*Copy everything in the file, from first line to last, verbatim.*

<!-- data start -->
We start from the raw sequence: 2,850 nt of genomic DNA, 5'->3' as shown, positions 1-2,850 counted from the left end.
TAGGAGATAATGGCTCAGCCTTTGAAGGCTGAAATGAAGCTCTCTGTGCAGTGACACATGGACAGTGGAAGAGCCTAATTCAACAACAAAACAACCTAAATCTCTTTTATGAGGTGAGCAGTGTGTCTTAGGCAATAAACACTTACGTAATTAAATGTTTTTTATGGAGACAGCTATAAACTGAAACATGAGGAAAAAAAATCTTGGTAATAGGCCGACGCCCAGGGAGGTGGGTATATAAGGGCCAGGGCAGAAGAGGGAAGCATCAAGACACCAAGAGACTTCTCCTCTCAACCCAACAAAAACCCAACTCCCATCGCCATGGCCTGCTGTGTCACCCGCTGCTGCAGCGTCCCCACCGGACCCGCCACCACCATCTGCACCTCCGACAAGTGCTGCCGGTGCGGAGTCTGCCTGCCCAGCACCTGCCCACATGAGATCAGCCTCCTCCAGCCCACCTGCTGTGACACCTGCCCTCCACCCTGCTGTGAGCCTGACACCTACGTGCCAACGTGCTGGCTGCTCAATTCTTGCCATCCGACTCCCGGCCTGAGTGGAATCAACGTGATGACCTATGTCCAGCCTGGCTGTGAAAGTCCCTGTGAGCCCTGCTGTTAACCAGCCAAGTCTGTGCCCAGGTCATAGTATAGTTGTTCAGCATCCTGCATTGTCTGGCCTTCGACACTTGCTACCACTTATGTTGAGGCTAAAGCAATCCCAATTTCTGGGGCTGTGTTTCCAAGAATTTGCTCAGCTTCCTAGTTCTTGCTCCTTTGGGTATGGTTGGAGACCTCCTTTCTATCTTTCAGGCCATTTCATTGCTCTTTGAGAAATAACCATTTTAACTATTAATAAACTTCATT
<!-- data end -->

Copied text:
We start from the raw sequence: 2,850 nt of genomic DNA, 5'->3' as shown, positions 1-2,850 counted from the left end.
TAGGAGATAATGGCTCAGCCTTTGAAGGCTGAAATGAAGCTCTCTGTGCAGTGACACATGGACAGTGGAAGAGCCTAATTCAACAACAAAACAACCTAAATCTCTTTTATGAGGTGAGCAGTGTGTCTTAGGCAATAAACACTTACGTAATTAAATGTTTTTTATGGAGACAGCTATAAACTGAAACATGAGGAAAAAAAATCTTGGTAATAGGCCGACGCCCAGGGAGGTGGGTATATAAGGGCCAGGGCAGAAGAGGGAAGCATCAAGACACCAAGAGACTTCTCCTCTCAACCCAACAAAAACCCAACTCCCATCGCCATGGCCTGCTGTGTCACCCGCTGCTGCAGCGTCCCCACCGGACCCGCCACCACCATCTGCACCTCCGACAAGTGCTGCCGGTGCGGAGTCTGCCTGCCCAGCACCTGCCCACATGAGATCAGCCTCCTCCAGCCCACCTGCTGTGACACCTGCCCTCCACCCTGCTGTGAGCCTGACACCTACGTGCCAACGTGCTGGCTGCTCAATTCTTGCCATCCGACTCCCGGCCTGAGTGGAATCAACGTGATGACCTATGTCCAGCCTGGCTGTGAAAGTCCCTGTGAGCCCTGCTGTTAACCAGCCAAGTCTGTGCCCAGGTCATAGTATAGTTGTTCAGCATCCTGCATTGTCTGGCCTTCGACACTTGCTACCACTTATGTTGAGGCTAAAGCAATCCCAATTTCTGGGGCTGTGTTTCCAAGAATTTGCTCAGCTTCCTAGTTCTTGCTCCTTTGGGTATGGTTGGAGACCTCCTTTCTATCTTTCAGGCCATTTCATTGCTCTTTGAGAAATAACCATTTTAACTATTAATAAACTTCATT